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Figure 1: An inyanga in her ndumba, a sacred hut used for healing. On the shelves are her mutis (medicine). (Wikipedia, CC BY-SA 3.0)

Traditional medicine practice is deep-rooted in African cultures. Approximately 80% of southern Africa’s population relies on medicinal plants for its primary health care needs because modern medicine is either unobtainable or prohibitively expensive. Ethnomedicine is the scientific study of traditional medicine based on the bioactive compounds in plants used for healing purposes. In this article, we look at some of the ingredients obtained from indigenous trees that are used in traditional medicine in Africa that science has shown to be effective for treating certain medical conditions. The following information is for educational purposes only and is not intended to replace medical advice or treatment offered by healthcare professionals.

The World Health Organisation (WHO) defines African traditional medicine as follows:
“The sum total of all knowledge and practices, whether explicable or not, used in diagnosis, prevention and elimination of physical, mental, or societal imbalance, and relying exclusively on practical experience and observation handed down from generation to generation, whether verbally or in writing.”

Aloe ferox

Common names: bitter aloe (English), bitteraalwyn (Afrikaans), iNhlaba (Zulu) , iKhala (Xhosa)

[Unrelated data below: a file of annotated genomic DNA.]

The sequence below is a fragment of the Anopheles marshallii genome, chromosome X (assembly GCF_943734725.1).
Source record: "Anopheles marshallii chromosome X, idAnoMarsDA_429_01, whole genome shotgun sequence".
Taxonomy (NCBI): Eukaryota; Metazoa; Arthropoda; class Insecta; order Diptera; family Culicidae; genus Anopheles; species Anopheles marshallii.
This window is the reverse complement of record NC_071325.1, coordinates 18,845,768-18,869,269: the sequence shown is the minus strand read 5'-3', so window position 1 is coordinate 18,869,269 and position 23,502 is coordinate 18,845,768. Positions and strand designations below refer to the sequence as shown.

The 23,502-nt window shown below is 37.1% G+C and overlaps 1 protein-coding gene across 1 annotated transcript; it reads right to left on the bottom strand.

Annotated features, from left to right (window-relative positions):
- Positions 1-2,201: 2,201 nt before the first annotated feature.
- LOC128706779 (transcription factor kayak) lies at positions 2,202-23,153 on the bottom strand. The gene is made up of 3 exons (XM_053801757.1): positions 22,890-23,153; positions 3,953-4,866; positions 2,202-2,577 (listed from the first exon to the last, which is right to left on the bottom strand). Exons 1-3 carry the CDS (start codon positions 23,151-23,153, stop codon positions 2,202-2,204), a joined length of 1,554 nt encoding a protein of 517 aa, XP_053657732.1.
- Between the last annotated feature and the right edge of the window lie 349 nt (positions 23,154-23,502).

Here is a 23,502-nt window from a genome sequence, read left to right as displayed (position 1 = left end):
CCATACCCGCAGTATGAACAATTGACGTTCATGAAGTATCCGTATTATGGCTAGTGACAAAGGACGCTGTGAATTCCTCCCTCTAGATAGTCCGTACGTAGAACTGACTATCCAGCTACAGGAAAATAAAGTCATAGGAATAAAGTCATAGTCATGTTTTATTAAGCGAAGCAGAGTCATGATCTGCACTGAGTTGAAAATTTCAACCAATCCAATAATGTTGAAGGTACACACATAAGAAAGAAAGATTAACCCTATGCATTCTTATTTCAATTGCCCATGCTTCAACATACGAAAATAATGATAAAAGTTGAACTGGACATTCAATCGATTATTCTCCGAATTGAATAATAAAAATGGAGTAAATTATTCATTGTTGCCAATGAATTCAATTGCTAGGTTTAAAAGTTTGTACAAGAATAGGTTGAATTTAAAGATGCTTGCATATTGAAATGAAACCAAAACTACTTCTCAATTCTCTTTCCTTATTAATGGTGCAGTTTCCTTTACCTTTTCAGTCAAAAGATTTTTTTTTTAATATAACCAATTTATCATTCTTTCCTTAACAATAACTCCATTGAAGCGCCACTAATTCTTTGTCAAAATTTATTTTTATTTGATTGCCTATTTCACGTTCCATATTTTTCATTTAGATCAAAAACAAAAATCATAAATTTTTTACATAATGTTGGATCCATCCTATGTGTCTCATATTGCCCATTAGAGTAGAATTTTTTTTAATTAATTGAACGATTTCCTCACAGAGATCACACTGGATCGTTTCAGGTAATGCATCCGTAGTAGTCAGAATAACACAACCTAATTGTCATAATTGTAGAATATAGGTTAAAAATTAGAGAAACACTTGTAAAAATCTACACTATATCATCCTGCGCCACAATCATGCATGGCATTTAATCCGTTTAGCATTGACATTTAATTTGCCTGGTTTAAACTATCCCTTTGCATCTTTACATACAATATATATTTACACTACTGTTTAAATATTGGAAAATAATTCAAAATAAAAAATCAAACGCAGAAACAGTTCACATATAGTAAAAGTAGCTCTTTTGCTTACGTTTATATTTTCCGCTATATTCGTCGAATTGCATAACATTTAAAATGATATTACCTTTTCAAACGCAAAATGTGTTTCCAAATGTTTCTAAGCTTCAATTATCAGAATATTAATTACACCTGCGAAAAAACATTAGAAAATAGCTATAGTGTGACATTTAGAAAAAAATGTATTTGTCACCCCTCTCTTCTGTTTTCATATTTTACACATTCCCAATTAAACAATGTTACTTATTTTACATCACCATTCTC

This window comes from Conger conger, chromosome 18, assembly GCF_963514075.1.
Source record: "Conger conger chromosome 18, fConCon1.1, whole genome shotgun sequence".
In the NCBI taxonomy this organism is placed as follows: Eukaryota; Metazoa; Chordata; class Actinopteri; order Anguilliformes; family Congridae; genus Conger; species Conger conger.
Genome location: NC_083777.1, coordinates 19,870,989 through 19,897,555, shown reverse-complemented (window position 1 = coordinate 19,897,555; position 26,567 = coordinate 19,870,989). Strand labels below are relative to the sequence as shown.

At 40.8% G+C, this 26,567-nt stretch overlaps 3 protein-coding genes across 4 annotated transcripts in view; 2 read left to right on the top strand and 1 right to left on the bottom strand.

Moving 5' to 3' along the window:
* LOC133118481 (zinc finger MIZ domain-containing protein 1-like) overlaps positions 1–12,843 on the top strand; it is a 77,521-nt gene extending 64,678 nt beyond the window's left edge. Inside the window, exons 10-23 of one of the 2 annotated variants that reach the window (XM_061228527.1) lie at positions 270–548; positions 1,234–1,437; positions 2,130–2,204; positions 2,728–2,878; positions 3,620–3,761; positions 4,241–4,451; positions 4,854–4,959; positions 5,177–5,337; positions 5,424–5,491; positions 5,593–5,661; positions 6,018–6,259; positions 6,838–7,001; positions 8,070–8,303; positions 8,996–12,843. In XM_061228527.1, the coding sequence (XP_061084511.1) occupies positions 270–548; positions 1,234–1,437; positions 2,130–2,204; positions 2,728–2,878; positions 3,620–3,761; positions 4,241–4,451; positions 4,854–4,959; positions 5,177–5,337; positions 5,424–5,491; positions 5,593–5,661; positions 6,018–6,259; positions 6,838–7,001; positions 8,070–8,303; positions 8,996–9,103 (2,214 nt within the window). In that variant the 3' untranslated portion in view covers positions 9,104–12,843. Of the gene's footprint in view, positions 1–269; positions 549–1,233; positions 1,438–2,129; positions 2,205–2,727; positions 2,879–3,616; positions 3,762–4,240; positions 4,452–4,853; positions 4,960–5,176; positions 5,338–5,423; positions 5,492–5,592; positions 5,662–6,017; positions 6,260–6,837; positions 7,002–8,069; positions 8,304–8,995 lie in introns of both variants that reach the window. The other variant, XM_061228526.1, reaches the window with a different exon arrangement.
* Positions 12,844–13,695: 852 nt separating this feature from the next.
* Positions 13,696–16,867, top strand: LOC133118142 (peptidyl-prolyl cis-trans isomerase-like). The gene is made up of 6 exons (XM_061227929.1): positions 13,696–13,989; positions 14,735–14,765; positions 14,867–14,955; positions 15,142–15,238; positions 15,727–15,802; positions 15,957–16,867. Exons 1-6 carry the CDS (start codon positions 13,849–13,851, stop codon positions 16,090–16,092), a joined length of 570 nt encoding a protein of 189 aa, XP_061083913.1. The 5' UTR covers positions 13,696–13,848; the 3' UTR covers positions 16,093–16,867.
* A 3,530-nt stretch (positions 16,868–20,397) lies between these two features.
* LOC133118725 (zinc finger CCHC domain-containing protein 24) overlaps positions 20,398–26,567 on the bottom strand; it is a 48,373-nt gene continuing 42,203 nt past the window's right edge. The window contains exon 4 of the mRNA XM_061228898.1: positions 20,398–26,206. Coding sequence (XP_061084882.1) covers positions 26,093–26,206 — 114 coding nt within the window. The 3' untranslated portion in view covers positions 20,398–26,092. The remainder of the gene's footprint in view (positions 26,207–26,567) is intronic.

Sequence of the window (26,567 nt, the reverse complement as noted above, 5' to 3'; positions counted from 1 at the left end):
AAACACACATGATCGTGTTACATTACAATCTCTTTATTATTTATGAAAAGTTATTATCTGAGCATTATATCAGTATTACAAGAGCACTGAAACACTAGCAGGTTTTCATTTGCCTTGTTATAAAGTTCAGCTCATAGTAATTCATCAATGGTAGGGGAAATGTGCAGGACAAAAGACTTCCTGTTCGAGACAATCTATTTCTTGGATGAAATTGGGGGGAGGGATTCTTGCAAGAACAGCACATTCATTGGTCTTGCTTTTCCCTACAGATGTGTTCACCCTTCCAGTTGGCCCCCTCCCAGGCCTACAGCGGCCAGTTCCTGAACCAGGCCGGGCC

In South Africa, Aloe ferox can be found from the Swellendam district in the Western Cape Province through the Eastern Cape Province (including Transkei and Ciskei), the southern part of Lesotho to the south of Kwazulu-Natal, as well as in the south-eastern corner of the Free State.

Pharmacological research has revealed that components of Aloe ferox have antioxidant, anti-inflammatory, anti-microbial, and antidiabetic effects.  Some of its components may be useful in the treatment of cardiovascular and neurodegenerative diseases.   Extracts of the plant have been shown to possess anticancer properties, and it has proved to be highly effective for treating burn wounds.

Figure 2: Aloe ferox (Credit: Graeme Pienaar – Wikimedia, CC BY-SA 3.0)

Aloe ferox is similar to Aloe vera but is reported to have significantly greater nutrient content. Its culinary uses include jam made from the gel of the leaves and it is also used as a refreshing and nutritive ingredient in food and drinks.  Harvested leaves can be dried and crushed for a herbal tea.

In traditional medicine, Aloe ferox is used for the treatment of stomach complaints, arthritis, eczema, skin irritations and bruises, conjunctivitis, hypertension, stress, and sexually transmitted diseases.  This species contains anthraquinones – a group of substances that have beneficial nutritional and medicinal properties if used in a controlled manner, but can be harmful if used in excess.

Vachellia xanthophloea

Common names: fever tree (English), koorsboom (Afrikaans), mooka-kwena (Northern Sotho), umHlosinga (Zulu), nkelenga (Tsonga), munzhelenga (Venda).

The fever tree is native to eastern and southern Africa (Botswana, Kenya, Malawi, Mozambique, Somalia, South Africa, Eswatini, Tanzania, Zambia, and Zimbabwe).  In South Africa it is widespread in the Lowveld areas of Kwazulu-Natal, Mpumalanga, and Limpopo Provinces. The species name means ‘yellow bark’.